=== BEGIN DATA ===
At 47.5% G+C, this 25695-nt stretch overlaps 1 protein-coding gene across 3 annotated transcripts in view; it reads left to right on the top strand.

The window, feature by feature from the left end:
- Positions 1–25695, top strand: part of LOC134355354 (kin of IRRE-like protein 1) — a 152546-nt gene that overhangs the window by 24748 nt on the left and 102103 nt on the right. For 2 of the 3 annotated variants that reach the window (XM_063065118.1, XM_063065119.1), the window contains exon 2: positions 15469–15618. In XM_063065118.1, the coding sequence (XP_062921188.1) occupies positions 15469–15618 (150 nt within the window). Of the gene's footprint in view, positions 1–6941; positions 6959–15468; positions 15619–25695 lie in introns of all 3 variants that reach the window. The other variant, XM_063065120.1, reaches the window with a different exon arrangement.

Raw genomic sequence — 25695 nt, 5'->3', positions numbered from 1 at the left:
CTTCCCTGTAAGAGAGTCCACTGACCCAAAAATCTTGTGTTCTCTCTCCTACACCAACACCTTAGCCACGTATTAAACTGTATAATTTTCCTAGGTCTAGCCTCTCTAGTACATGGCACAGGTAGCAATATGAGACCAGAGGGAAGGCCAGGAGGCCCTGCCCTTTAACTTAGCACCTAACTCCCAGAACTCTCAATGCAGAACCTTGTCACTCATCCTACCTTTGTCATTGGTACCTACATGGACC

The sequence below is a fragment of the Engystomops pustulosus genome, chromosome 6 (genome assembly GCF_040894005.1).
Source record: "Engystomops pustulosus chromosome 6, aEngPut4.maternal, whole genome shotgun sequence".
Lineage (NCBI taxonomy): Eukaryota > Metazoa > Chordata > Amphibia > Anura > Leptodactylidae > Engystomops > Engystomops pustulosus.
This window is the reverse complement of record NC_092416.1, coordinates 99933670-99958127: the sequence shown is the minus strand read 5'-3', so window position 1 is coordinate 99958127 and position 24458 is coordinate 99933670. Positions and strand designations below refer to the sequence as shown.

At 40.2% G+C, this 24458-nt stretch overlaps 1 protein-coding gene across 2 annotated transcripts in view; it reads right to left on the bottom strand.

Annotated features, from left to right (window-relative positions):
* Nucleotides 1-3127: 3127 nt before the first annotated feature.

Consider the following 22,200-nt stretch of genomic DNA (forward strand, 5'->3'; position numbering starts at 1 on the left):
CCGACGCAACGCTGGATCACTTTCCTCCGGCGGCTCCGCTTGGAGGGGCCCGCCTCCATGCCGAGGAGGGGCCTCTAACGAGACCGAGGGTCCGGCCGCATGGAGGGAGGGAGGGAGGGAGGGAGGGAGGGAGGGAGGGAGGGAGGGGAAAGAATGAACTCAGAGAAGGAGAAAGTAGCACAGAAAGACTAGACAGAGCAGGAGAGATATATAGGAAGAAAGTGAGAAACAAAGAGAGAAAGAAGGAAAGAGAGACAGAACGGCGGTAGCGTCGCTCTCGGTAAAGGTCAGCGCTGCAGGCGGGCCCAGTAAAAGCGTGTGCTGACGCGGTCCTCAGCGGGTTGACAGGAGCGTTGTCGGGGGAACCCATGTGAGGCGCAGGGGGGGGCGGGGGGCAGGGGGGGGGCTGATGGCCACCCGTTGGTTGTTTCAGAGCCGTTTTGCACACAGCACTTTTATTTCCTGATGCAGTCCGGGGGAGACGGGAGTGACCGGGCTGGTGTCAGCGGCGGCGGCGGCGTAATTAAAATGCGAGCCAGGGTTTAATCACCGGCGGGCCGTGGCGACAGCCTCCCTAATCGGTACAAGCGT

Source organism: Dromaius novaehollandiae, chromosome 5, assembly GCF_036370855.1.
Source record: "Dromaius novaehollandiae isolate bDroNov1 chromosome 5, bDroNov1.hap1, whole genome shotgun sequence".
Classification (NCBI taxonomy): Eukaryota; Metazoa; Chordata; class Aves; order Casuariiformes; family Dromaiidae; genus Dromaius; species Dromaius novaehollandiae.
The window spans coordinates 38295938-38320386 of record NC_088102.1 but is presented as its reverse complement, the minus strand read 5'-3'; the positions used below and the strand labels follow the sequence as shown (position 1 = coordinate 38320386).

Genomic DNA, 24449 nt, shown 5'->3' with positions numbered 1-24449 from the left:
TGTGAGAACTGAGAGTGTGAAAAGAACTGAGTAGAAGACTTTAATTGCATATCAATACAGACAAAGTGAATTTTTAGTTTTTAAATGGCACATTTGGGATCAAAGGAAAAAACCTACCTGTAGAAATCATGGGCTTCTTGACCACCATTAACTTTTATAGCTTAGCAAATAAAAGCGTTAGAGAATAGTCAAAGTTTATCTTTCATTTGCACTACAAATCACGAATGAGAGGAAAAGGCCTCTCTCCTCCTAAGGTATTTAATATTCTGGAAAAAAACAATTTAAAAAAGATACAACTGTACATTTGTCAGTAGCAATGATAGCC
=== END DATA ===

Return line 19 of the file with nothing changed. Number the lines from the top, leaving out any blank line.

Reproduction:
Genomic DNA, 24449 nt, shown 5'->3' with positions numbered 1-24449 from the left: